Barack Obama rode an economic crisis into the White House in November 2008. Now he’ll have to ride out the last of that economic storm if he’s to keep his own job in three years.
But with unemployment surging and the President’s poll ratings sinking, there’s growing debate about what—if anything—the President can do about the situation.
“There's nothing new here," says crisis management expert and former senate aide Larry L. Smith. “We have become a very impatient people. When things don’t turn around overnight, we get impatient.”
The president will try to tackle the issue on Thursday when he holds a jobs summit at the White House with leaders of top US companies including Google , AT&T , Disney and FedEx . The forum, which is intended to combat double-digit unemployment, will have a total of 130 attendees ranging from small business owners to academics.
Nevertheless, the President is facing his greatest test to date and how he handles it depends on a complicated mix of economic, political and personal considerations as well as how much faith he is willing to place in historical precedence.
A look at the labor market and election cycles over the past five presidencies shows timing is indeed everything, and in this case time appears to be on the president's side—with or without any new measures to stimulate job growth—even if the economy costs Democratic seats in Congress in the next November’s midterm election.
At this point, the real economy is by far the biggest factor in the equation yet also the one that Obama can least influence. What's more, it may need the least tinkering.
Like President Reagan in the early 1980s, Obama inherited a horrible economy, which eventually took unusually high approval ratings to their lowest level of his presidency. Bill Clinton and George W. Bush, also two-term presidents, both survived bad economies of varying severity and duration in their first terms.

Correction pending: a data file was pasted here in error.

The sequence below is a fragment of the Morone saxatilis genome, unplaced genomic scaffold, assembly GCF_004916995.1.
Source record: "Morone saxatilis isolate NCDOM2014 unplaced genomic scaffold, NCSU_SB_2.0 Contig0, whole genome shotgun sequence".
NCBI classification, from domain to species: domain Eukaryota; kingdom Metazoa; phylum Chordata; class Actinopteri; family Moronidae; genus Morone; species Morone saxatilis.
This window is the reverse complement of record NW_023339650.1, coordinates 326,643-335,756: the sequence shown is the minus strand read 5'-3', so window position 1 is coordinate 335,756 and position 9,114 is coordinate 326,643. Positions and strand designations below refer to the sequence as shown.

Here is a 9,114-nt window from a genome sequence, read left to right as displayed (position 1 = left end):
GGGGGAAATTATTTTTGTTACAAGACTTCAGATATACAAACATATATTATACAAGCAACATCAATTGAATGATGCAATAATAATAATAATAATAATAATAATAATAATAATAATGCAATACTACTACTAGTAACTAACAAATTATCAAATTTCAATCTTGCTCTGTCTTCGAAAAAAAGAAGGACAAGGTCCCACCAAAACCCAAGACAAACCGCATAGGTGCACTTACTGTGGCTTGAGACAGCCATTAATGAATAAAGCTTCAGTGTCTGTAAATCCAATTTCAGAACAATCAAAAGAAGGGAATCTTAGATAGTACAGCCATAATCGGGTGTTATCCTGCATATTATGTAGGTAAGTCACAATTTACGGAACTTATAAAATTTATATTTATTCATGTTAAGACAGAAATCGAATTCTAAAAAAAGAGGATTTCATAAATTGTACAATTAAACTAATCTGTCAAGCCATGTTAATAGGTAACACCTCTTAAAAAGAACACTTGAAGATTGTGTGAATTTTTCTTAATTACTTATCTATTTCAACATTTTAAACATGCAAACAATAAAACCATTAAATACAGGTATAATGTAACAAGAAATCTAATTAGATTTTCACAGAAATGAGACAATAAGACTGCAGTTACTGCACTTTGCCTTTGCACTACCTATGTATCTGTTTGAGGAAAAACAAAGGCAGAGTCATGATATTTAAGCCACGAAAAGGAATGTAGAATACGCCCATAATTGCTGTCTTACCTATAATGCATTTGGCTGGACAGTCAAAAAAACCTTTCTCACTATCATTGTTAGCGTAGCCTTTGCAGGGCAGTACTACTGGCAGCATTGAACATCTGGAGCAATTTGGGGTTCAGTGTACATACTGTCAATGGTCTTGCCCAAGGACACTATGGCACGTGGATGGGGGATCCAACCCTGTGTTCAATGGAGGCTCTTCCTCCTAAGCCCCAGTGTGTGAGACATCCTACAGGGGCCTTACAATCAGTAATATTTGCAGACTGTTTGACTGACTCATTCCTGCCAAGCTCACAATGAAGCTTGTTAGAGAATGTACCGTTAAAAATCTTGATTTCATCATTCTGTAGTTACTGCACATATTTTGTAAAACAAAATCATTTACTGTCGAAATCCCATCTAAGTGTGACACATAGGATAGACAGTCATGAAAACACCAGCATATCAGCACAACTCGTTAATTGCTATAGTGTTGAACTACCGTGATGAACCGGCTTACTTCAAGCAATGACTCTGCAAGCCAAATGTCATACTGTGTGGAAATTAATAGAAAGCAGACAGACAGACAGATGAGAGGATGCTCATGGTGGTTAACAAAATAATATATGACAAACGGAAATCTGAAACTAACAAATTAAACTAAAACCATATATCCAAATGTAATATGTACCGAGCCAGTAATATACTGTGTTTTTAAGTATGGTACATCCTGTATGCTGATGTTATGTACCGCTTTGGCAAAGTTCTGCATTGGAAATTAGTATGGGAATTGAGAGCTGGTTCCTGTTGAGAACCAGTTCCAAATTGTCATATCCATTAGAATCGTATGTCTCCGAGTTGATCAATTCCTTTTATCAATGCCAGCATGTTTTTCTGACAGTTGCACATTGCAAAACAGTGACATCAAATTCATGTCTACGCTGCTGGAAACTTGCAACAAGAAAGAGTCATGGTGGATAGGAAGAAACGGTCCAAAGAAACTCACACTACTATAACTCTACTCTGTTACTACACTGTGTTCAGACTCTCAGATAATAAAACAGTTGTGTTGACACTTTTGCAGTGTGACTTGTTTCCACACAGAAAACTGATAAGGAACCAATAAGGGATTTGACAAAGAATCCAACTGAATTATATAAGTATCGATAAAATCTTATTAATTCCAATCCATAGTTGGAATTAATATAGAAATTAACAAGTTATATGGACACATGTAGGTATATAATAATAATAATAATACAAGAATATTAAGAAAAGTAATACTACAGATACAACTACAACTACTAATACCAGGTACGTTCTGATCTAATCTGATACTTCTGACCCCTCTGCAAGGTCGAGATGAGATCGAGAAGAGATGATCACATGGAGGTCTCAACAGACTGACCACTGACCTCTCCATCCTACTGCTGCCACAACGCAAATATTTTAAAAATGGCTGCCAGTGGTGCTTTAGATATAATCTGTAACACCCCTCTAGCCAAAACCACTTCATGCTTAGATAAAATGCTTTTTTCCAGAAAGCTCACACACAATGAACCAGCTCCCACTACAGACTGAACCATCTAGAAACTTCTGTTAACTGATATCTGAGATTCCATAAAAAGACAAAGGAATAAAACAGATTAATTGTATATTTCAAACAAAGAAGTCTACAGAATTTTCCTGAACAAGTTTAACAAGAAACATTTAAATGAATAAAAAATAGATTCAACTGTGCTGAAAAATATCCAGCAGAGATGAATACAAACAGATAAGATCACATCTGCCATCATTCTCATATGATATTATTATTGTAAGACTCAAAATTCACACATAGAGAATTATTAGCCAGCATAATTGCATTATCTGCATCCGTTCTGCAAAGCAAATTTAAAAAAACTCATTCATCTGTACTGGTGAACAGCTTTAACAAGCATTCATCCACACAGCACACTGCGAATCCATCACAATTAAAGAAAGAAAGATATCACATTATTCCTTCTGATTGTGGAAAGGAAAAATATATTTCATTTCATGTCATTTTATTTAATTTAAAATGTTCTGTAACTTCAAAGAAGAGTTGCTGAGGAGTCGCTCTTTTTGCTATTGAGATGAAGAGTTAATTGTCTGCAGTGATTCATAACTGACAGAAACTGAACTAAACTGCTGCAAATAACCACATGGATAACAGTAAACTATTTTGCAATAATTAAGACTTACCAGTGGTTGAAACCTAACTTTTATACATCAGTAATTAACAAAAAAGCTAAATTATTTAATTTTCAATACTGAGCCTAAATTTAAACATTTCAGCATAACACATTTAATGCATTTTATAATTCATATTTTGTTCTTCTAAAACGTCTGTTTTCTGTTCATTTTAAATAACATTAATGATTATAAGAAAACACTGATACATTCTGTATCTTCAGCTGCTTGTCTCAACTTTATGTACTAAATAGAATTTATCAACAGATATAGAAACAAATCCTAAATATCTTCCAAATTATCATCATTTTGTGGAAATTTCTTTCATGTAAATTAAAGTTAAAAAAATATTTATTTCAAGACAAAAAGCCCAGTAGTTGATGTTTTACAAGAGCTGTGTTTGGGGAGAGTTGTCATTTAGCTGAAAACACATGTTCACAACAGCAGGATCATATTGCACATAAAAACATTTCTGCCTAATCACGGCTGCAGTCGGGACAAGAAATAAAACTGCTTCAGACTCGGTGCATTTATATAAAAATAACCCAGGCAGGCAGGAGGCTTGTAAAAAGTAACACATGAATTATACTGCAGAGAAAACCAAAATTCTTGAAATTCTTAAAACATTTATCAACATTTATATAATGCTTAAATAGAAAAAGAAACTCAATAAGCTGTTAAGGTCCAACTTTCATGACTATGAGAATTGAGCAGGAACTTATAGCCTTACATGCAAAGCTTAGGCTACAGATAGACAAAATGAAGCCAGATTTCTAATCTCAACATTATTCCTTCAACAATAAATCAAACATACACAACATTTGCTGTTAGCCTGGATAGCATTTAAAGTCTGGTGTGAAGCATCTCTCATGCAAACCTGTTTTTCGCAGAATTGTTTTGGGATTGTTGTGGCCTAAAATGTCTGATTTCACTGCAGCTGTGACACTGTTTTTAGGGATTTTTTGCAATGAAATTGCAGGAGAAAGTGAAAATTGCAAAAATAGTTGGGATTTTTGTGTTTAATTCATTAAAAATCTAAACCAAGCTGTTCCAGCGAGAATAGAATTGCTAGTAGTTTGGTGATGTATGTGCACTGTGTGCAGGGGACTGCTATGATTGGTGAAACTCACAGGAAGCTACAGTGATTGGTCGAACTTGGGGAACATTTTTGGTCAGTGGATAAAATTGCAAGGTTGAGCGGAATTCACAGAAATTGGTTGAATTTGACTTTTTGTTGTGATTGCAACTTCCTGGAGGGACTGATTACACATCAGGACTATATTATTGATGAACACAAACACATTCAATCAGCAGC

Politics And Policy
Party politics, though few like to admit it, is also a consideration. What the president does or doesn't do, as well as its success or failure, will affect the re-election chances of Congressional Democrats.
“The election issue of next year is going to jobs,” says former Republican Congressman Bill Frenzel, whose ten-term career spanned several presidencies. Though Frenzel detects a distinct "nervousness" among Democrats running for re-election, he says, “I don’t think he (Obama] has worries yet.”
That difference is likely to test ten months of unusual unity between the White House and Congressional Democrats.
“He’s let Congress have its way—almost to his peril." says Lawrence White, a former White House economist and federal regulator now at NYU's Stern School of Business.
Worries about the skyrocketing national debt may be sufficient enough to discourage any new spending measures, especially with the growing skepticism about the effects of the near $900-billion dollar stimulus program.
"He's got a real problem," says Frenzel of the Brookings Institution. "He has to look like someone who has some fiscal sense and that's going to put him squarely at odds with Congress."
Some in Congress are well aware of the political tightrope.